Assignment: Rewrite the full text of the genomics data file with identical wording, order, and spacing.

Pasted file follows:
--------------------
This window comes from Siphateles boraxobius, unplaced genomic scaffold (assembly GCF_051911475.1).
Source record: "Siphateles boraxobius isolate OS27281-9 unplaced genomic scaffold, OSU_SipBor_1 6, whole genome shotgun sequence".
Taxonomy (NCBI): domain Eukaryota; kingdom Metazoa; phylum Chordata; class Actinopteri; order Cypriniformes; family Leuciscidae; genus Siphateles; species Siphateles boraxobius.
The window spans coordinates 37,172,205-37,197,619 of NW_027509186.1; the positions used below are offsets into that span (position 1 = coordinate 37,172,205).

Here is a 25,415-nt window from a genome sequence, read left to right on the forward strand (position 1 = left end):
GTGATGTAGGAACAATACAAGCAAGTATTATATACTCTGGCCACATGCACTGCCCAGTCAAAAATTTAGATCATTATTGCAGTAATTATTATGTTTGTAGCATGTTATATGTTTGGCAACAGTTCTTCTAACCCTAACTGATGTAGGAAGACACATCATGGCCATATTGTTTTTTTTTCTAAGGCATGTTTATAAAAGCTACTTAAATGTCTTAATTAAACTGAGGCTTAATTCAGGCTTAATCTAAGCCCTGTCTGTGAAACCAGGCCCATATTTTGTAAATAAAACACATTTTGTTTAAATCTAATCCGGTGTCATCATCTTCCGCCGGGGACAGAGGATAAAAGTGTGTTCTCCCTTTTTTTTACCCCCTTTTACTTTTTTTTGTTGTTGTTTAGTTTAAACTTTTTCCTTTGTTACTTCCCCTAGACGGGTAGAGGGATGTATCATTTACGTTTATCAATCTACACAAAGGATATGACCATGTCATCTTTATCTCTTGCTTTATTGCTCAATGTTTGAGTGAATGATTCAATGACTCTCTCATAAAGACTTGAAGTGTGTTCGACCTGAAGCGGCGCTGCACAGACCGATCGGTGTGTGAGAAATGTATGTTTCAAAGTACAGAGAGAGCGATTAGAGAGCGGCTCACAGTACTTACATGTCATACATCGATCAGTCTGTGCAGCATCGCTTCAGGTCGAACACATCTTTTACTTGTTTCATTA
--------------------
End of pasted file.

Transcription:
This window comes from Siphateles boraxobius, unplaced genomic scaffold (assembly GCF_051911475.1).
Source record: "Siphateles boraxobius isolate OS27281-9 unplaced genomic scaffold, OSU_SipBor_1 6, whole genome shotgun sequence".
Taxonomy (NCBI): domain Eukaryota; kingdom Metazoa; phylum Chordata; class Actinopteri; order Cypriniformes; family Leuciscidae; genus Siphateles; species Siphateles boraxobius.
The window spans coordinates 37,172,205-37,197,619 of NW_027509186.1; the positions used below are offsets into that span (position 1 = coordinate 37,172,205).

Here is a 25,415-nt window from a genome sequence, read left to right on the forward strand (position 1 = left end):
GTGATGTAGGAACAATACAAGCAAGTATTATATACTCTGGCCACATGCACTGCCCAGTCAAAAATTTAGATCATTATTGCAGTAATTATTATGTTTGTAGCATGTTATATGTTTGGCAACAGTTCTTCTAACCCTAACTGATGTAGGAAGACACATCATGGCCATATTGTTTTTTTTTCTAAGGCATGTTTATAAAAGCTACTTAAATGTCTTAATTAAACTGAGGCTTAATTCAGGCTTAATCTAAGCCCTGTCTGTGAAACCAGGCCCATATTTTGTAAATAAAACACATTTTGTTTAAATCTAATCCGGTGTCATCATCTTCCGCCGGGGACAGAGGATAAAAGTGTGTTCTCCCTTTTTTTTACCCCCTTTTACTTTTTTTTGTTGTTGTTTAGTTTAAACTTTTTCCTTTGTTACTTCCCCTAGACGGGTAGAGGGATGTATCATTTACGTTTATCAATCTACACAAAGGATATGACCATGTCATCTTTATCTCTTGCTTTATTGCTCAATGTTTGAGTGAATGATTCAATGACTCTCTCATAAAGACTTGAAGTGTGTTCGACCTGAAGCGGCGCTGCACAGACCGATCGGTGTGTGAGAAATGTATGTTTCAAAGTACAGAGAGAGCGATTAGAGAGCGGCTCACAGTACTTACATGTCATACATCGATCAGTCTGTGCAGCATCGCTTCAGGTCGAACACATCTTTTACTTGTTTCATTA